Censorship, Film Noir, and Double Indemnity

Biesen, Sheri Chinen
February 1995
Film & History (03603695);Feb-May1995, Vol. 25 Issue 1/2, p40
Academic Journal
The article reports that the motion picture industry trade publications and archival records indicate that "Double Indemnity" was a pivotal film in the evolution of Production Code Administration (PCA) censorship and wartime production restrictions providing the necessary conditions for the dark style and paranoid thematics of film noir. As Fred Stanley noted in 1944, this renewed interest in certain types of storied sordidness and ultra-sophistication in response to "Double Indemnity" has not prompted any easing of Hays office or State censorship regulations. There have been none and none is expected. It is just that Hollywood is learning to use finesse in dealing with a variety of different plot situations which, if treated obviously, would be unsuitable. Indeed, "Double Indemnity" was both influenced by the Production Code, and influenced how the Code was applied (or not applied) to later films. In a sense it opened the censorial floodgates for a darker cinema. This gradual easing of the Code to accommodate what industry censor Joseph Breen termed "low tone and sordid flavor" would enable an abundant proliferation of films noir to be produced in Hollywood with the Code's Seal of approval.


Related Articles

  • The Catholic Movie Censorship. Yeaman, Elizabeth // New Republic;10/5/38, Vol. 96 Issue 1244, p233 

    Focuses on Joseph I. Breen, a Catholic of Irish descent who censors movies in the U.S. Information that the pictures of producers who do not heed his dicta are denied a Purity Seal, without which the pictures are not shown in the hundreds of theatres where they must be sold to earn back the cost...

  • Verbal Sex: Hollywood Censorship and the Birth of the Screwball Comedy. Londino, Cathleen // International Journal of the Image;2012, Vol. 2 Issue 1, p25 

    The various attempts at imposing censorship on the American film industry, ultimately became effective, when screen image successfully combined with sound. Hollywood left behind explicit images and revealing clothing, and found new ways to illustrate sexual tension. Verbal repartee, best...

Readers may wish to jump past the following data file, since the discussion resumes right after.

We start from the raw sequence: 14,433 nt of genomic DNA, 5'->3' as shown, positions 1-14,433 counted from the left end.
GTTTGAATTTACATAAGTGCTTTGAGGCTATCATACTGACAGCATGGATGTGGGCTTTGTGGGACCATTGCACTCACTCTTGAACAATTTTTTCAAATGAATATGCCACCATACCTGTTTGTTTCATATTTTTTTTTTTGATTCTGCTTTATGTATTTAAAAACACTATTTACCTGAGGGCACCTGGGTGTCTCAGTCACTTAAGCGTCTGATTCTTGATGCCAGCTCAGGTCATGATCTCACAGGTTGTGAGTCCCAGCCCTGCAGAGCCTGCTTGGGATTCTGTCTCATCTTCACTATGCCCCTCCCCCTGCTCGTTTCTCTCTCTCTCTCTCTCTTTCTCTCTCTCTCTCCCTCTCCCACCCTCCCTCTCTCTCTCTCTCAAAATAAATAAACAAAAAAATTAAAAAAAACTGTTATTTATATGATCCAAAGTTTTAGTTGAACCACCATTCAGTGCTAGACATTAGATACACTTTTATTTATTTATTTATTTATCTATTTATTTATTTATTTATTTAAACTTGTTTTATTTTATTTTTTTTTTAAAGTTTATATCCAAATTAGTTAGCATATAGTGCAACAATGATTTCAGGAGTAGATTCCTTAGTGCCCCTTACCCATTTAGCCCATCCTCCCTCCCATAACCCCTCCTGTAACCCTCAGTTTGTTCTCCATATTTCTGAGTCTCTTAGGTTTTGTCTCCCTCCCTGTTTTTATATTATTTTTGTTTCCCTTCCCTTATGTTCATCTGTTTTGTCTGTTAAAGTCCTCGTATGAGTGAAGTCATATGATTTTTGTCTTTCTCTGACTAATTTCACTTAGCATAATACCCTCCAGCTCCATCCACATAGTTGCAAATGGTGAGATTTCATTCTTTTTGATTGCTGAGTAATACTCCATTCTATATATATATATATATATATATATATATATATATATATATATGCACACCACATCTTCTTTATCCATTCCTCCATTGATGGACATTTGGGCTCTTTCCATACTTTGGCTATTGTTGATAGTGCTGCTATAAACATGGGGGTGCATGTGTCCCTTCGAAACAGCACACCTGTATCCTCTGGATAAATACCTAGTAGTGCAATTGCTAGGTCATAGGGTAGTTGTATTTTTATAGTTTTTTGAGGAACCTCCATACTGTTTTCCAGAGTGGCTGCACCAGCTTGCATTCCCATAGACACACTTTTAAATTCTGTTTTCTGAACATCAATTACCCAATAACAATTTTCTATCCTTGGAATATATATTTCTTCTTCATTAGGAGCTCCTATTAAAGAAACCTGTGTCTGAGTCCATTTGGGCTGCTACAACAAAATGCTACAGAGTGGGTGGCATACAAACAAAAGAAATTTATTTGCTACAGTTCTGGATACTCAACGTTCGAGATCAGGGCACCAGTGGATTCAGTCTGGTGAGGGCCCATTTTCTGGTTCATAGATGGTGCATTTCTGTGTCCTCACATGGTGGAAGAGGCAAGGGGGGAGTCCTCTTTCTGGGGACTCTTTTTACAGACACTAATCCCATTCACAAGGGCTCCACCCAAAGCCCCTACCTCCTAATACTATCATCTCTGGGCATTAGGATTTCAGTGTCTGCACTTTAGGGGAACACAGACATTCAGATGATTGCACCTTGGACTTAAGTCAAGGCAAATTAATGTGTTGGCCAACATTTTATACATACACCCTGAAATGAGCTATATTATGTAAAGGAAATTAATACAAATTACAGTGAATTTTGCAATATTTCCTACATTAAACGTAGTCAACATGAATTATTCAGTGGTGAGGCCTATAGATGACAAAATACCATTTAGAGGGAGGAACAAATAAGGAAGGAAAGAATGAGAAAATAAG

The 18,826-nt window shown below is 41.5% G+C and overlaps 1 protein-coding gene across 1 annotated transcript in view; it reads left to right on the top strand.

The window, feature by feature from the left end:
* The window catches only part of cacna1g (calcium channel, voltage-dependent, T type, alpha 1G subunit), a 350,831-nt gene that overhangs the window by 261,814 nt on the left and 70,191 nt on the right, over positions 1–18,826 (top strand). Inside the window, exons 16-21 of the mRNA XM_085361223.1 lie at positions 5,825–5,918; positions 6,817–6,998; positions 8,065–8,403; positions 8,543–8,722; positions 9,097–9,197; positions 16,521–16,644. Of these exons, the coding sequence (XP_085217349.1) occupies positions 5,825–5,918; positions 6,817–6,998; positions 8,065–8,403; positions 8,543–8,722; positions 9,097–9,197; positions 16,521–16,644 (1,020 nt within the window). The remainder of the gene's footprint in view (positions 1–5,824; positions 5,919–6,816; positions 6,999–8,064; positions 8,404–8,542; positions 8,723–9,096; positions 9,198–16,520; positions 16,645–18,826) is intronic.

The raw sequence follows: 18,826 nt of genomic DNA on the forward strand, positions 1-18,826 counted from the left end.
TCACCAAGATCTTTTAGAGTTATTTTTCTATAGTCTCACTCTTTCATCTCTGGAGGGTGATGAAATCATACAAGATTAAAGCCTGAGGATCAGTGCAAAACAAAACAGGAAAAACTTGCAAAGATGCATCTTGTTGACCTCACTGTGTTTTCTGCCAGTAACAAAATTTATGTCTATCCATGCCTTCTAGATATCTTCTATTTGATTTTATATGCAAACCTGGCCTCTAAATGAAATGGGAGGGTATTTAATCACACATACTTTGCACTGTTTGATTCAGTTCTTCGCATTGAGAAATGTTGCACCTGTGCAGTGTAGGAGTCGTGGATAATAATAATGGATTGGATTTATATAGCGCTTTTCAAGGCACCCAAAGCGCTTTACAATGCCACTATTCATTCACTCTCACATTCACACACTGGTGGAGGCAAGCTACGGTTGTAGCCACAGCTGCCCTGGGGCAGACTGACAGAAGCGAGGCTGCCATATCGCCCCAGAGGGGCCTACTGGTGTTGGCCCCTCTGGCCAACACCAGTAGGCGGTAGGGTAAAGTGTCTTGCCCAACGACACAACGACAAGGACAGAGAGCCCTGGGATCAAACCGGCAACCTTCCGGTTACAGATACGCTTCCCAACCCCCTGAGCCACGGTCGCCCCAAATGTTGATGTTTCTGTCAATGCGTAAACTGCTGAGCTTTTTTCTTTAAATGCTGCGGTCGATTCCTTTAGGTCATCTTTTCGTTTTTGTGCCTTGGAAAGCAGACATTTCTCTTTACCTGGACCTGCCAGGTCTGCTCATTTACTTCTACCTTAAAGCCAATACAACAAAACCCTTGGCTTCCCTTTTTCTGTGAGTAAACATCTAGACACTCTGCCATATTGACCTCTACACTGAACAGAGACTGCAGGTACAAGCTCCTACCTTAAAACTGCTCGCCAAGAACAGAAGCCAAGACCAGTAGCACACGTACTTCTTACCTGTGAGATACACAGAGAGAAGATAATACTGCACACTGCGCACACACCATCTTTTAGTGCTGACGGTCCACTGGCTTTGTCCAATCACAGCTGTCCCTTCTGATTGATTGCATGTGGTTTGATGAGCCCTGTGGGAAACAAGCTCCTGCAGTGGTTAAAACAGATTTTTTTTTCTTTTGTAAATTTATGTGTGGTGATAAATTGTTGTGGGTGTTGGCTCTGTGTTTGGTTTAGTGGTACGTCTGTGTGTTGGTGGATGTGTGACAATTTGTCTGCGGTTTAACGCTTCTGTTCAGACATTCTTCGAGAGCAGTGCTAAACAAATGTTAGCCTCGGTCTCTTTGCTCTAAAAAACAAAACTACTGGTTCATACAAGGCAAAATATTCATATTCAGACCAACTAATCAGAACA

• THE BACK OF ME HAND TO YOU. McEvoy, J. P. // Saturday Evening Post;12/24/1938, Vol. 211 Issue 26, p8 

    The article discusses the contributions of Joseph Ignatius Breen as head censor of movies in the U.S. It also provides some ideas on the law that Breen has imposed, the Production Code. With the emergence of the code, movies are properly screened and banned it they convey immoral stories. He...

  • Censorship still an issue. Sumarno, Marselli // Variety;7/17/95, Vol. 359 Issue 11, p48 

    Reports on the censorship of motion pictures and television programs in Indonesia. Censorship bodies; Examples of films that were the victims of censorship in Indonesia.

  • Censoring film in Britain. Barratt, A.J.B.; Matthews, Tom Dewe // Sight & Sound;Jun95 Forbidden Cinema Supplement, Vol. 5 Issue 6, p2 

    Chronicles the history of film censorship in Great Britain. British Board of Film Censors' (BBFC) film categories; Cinematograph Act's requirement for cinemas to be licensed by local authorities; Video Recordings Act (VRA) of 1984; Increase in BBFC's functions.

  • Possible return to movie censorship.  // Christian Century;3/18/87 - 3/25/87, Vol. 104 Issue 9, p277 

    With the institution of a classification system in 1968, the film industry voluntarily practiced restraint in order to prevent local censorship boards from imposing restrictions on moviemaking. Though the system served that purpose, it also provided an excuse for trivializing sexuality in the...

  • Celluloid zeros. Williams, Alex; Dubner, Stephen J. // New York;2/14/94, Vol. 27 Issue 7, p18 

    Reminisces on the film industry during the time of the Hollywood Production Code. Banning of all tongue-kissing, dope-smoking and rye-swilling scenes; Thriving of 1930s romantic comedies; State of the film industry in the 1990s; Comparison of how passion is portrayed in the old and modern cinema.

  • Stuff a Gag in the V-Chip. Hilgart, Art // Humanist;Sep/Oct97, Vol. 57 Issue 5, p3 

    Opinion. Presents the author's view on movie censorship. Problem with ratings and censorship; Violence allowed by censors; Conflict between censorship and the right to freedom of speech.

  • Moral crusade post 1960.  // Sight & Sound;Jun95 Forbidden Cinema Supplement, Vol. 5 Issue 6, p22 

    Chronicles the history of film censorship related to moral crusade in Great Britain. Mary Whitehouse's launching of the Clean Up TV Campaign (CUTC) at Birmingham Town Hall; Establishment of the National Viewers and Listeners Association (NVALA); Launching of the Nationwide Festival of Light (NFOL).


Read the Article


Sorry, but this item is not currently available from your library.

Try another library?
Sign out of this library

Other Topics